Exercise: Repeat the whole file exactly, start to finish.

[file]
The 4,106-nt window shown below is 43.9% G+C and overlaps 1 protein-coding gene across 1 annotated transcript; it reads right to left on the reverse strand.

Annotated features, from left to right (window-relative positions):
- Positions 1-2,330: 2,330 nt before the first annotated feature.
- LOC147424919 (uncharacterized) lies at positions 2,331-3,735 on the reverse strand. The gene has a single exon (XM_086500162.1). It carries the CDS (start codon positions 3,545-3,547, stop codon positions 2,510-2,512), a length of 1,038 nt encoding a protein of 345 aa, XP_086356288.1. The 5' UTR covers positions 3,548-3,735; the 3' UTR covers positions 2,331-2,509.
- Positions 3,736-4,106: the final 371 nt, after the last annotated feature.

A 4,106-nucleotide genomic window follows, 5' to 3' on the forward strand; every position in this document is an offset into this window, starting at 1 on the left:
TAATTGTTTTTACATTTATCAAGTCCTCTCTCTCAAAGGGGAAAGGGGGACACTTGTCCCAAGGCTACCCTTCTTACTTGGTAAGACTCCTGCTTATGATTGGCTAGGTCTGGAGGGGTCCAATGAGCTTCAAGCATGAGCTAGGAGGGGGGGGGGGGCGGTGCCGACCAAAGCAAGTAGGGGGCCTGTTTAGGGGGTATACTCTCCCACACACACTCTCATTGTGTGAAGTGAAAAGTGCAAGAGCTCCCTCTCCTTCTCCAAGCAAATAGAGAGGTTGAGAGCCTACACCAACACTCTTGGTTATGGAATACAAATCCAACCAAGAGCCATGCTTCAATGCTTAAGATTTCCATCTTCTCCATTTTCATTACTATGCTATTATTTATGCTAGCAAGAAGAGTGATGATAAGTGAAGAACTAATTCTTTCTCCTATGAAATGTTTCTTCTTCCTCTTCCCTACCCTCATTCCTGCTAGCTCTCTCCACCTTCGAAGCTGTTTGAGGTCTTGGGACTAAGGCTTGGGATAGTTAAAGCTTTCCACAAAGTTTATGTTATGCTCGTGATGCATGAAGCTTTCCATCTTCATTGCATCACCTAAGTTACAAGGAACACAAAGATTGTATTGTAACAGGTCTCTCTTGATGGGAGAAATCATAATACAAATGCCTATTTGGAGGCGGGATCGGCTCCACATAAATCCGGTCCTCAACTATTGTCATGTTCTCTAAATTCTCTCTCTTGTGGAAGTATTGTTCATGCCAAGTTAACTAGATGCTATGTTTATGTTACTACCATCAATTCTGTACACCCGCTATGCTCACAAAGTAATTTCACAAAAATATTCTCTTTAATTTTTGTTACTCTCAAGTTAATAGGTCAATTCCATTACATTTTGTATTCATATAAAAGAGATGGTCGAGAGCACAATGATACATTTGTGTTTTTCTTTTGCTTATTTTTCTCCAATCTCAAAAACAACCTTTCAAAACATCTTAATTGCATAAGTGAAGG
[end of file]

The 4,106-nt window shown below is 43.9% G+C and overlaps 1 protein-coding gene across 1 annotated transcript; it reads right to left on the reverse strand.

Annotated features, from left to right (window-relative positions):
- Positions 1-2,330: 2,330 nt before the first annotated feature.
- LOC147424919 (uncharacterized) lies at positions 2,331-3,735 on the reverse strand. The gene has a single exon (XM_086500162.1). It carries the CDS (start codon positions 3,545-3,547, stop codon positions 2,510-2,512), a length of 1,038 nt encoding a protein of 345 aa, XP_086356288.1. The 5' UTR covers positions 3,548-3,735; the 3' UTR covers positions 2,331-2,509.
- Positions 3,736-4,106: the final 371 nt, after the last annotated feature.

A 4,106-nucleotide genomic window follows, 5' to 3' on the forward strand; every position in this document is an offset into this window, starting at 1 on the left:
TAATTGTTTTTACATTTATCAAGTCCTCTCTCTCAAAGGGGAAAGGGGGACACTTGTCCCAAGGCTACCCTTCTTACTTGGTAAGACTCCTGCTTATGATTGGCTAGGTCTGGAGGGGTCCAATGAGCTTCAAGCATGAGCTAGGAGGGGGGGGGGGGCGGTGCCGACCAAAGCAAGTAGGGGGCCTGTTTAGGGGGTATACTCTCCCACACACACTCTCATTGTGTGAAGTGAAAAGTGCAAGAGCTCCCTCTCCTTCTCCAAGCAAATAGAGAGGTTGAGAGCCTACACCAACACTCTTGGTTATGGAATACAAATCCAACCAAGAGCCATGCTTCAATGCTTAAGATTTCCATCTTCTCCATTTTCATTACTATGCTATTATTTATGCTAGCAAGAAGAGTGATGATAAGTGAAGAACTAATTCTTTCTCCTATGAAATGTTTCTTCTTCCTCTTCCCTACCCTCATTCCTGCTAGCTCTCTCCACCTTCGAAGCTGTTTGAGGTCTTGGGACTAAGGCTTGGGATAGTTAAAGCTTTCCACAAAGTTTATGTTATGCTCGTGATGCATGAAGCTTTCCATCTTCATTGCATCACCTAAGTTACAAGGAACACAAAGATTGTATTGTAACAGGTCTCTCTTGATGGGAGAAATCATAATACAAATGCCTATTTGGAGGCGGGATCGGCTCCACATAAATCCGGTCCTCAACTATTGTCATGTTCTCTAAATTCTCTCTCTTGTGGAAGTATTGTTCATGCCAAGTTAACTAGATGCTATGTTTATGTTACTACCATCAATTCTGTACACCCGCTATGCTCACAAAGTAATTTCACAAAAATATTCTCTTTAATTTTTGTTACTCTCAAGTTAATAGGTCAATTCCATTACATTTTGTATTCATATAAAAGAGATGGTCGAGAGCACAATGATACATTTGTGTTTTTCTTTTGCTTATTTTTCTCCAATCTCAAAAACAACCTTTCAAAACATCTTAATTGCATAAGTGAAGG